"To take the load off that young man and myself, you couldn't even say: ‘We were seduced," Grass wrote. "No, we allowed ourselves to be seduced."
"As a member of the Hitler Youth, I was a young Nazi, true to that faith to the very end," he wrote. "No doubt entered my belief, nothing subverted it."
"For decades after, I refused to admit anything to do with its name or the SS symbol," he wrote. "In my after-the-fact shame, I wanted to keep silent about what I had welcomed in the stupid pride of my youth."
Grass' narrative is thoughtful and at times powerfully evocative. But because his memoir contained the dramatic revelation of a well-kept secret, the book will inevitably -- and very likely, more often -- be judged not for its literary achievement, but as a kind of imperfect historical evidence, a testimony that could have been written differently.
"Of course, we can't blame Grass for the book he didn't write," said writer and essayist Tilman Spengler.
Lack of detail
Historian and documentary film maker Hannes Heer
But historian and documentary film maker Hannes Heer -- who is best known in Germany for his work on the controversial exhibition project "A War of Extermination: Crimes of the Wehrmacht from 1941 to 1944" -- found Grass' account of how he came to the Waffen SS and what he had done there highly disappointing precisely because it lacked documentary authenticity.
"Grass speaks about his Waffen SS troops 'in the Bohemian woods,' in this imaginary place without details as to who, what or where exactly," said Heer. "What is this? Schiller's 'Robbers'?"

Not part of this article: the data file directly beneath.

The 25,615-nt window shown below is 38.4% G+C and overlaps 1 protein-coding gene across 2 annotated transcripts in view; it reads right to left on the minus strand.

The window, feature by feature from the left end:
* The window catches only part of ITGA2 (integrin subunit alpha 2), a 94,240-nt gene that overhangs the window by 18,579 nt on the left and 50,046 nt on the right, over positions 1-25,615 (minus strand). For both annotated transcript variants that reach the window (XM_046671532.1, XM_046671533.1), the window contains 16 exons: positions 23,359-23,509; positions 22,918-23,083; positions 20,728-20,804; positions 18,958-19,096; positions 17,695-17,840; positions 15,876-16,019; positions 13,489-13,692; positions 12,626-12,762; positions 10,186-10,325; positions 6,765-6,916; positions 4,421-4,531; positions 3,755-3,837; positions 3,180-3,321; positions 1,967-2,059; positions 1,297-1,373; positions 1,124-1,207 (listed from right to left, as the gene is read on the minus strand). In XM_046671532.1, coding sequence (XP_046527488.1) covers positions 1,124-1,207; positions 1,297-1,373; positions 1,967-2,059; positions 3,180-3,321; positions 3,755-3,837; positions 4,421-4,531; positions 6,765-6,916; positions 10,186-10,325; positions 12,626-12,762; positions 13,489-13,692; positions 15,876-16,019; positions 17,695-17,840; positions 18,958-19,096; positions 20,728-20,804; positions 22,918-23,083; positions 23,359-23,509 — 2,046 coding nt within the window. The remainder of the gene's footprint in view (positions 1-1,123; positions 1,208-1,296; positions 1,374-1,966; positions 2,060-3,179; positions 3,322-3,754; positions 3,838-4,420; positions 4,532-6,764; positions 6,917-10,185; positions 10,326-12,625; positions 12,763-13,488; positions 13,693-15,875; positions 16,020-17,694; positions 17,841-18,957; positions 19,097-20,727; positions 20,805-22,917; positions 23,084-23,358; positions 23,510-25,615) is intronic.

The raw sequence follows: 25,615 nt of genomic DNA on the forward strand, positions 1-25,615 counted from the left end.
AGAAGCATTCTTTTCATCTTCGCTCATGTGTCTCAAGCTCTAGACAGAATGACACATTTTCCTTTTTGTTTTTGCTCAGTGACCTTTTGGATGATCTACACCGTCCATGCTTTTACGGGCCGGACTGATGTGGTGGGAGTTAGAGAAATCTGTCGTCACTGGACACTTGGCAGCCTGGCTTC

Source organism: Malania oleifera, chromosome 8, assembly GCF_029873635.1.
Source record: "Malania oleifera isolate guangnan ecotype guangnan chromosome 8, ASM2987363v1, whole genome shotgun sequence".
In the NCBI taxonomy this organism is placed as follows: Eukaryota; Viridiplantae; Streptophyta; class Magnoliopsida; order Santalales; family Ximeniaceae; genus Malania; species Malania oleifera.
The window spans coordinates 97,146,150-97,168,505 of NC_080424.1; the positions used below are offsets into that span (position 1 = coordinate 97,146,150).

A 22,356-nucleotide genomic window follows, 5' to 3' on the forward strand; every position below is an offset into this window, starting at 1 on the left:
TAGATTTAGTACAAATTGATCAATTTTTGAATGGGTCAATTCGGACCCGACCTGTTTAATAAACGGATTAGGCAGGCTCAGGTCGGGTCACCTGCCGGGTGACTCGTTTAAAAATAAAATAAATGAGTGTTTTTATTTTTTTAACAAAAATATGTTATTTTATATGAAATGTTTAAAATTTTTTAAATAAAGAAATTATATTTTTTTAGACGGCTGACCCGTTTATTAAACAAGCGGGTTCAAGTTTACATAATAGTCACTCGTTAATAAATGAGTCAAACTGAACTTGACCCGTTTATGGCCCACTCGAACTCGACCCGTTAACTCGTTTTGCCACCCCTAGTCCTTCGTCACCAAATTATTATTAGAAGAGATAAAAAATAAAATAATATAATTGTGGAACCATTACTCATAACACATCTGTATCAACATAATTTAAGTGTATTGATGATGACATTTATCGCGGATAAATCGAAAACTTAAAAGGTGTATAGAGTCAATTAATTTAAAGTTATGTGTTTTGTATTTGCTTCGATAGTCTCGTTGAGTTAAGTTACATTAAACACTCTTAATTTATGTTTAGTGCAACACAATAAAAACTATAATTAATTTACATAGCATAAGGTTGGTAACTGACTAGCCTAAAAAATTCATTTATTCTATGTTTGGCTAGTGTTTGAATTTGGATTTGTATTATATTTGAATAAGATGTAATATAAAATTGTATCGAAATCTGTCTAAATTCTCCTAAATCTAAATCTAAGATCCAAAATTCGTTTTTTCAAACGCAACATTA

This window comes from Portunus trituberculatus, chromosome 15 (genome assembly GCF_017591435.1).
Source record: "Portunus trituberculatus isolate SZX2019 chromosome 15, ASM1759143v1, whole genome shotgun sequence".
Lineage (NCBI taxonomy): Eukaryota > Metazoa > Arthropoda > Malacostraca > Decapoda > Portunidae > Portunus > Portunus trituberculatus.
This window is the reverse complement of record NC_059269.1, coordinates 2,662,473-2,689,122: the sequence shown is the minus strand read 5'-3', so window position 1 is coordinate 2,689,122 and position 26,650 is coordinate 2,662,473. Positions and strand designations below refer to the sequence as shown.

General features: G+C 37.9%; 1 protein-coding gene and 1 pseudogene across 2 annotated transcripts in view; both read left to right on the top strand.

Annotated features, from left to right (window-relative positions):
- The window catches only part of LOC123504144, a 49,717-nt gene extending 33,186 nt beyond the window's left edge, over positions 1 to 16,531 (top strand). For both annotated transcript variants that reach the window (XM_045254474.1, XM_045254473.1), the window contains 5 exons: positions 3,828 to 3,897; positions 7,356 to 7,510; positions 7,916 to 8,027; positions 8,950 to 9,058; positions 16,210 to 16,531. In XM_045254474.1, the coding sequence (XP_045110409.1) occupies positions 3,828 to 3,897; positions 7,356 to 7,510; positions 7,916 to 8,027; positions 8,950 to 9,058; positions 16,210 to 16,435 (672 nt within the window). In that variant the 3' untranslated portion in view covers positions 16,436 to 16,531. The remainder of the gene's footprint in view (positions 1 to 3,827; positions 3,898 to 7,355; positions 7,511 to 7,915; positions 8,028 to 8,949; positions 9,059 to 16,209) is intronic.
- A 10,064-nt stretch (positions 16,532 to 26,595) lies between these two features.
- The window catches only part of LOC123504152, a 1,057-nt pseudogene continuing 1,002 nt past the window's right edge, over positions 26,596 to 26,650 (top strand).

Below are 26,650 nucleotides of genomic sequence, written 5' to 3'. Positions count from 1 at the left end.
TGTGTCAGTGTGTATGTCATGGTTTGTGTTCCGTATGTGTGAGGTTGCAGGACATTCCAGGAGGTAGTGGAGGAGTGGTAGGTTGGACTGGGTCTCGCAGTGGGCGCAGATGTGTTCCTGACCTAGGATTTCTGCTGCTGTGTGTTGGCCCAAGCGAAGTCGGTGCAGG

"The Robbers" was the first drama written by one of Germany's greatest 18th century writers, Friedrich Schiller. In it, a wronged and disgruntled idealist, Karl Moorland, joins a band of robbers in the Bohemian forest with a revolutionary goal of establishing a better society through pillaging and murder.
As Petra Lidschreiber pointed out, there is a discrepancy between the sensuality of images with which Grass described some of his experiences -- for instance, learning how to cook from a Viennese chef in the American prisoner of war camp -- with rather bland passages about the Waffen SS.
There are scandals and scandals
Petra Lidschreiber says there are more pressing issues than Grass' confession
A scandal is a kind of public consensus on what constitutes a source of excitement. The Grass debate has shown that the German public -- as nebulous as that concept sounds since it is more or less a function of editorial policies in the media -- almost unanimously agreed on the exceptional and scandalous nature of Grass' late confession.
Moritz Rinke described the general outcry before Grass' book was even published as "a thoroughly German reflex: to pound on a book one hasn't read a single page of."
By the end of the evening at the Haus der Berliner Festspiele, however, it turned out that only two of the five participants in the discussion had actually read "Peeling the Onion." The Grass affair was from the beginning a non-literary phenomenon. It remains to be seen if the book will be read carefully or only talked about incessantly.
According to Petra Lidschreiber, however, Grass himself is less important than the fact that Germans are preoccupied with him.
"The current situation with neo-Nazis in Germany and the so-called no-go areas, which you shouldn't visit if you don't look German enough because you may get attacked -- is almost too embarrassing for us to talk about," Lidschreiber said.
"It seems that we're actually happy to be able to discuss Grass and his book, the past rather than the present."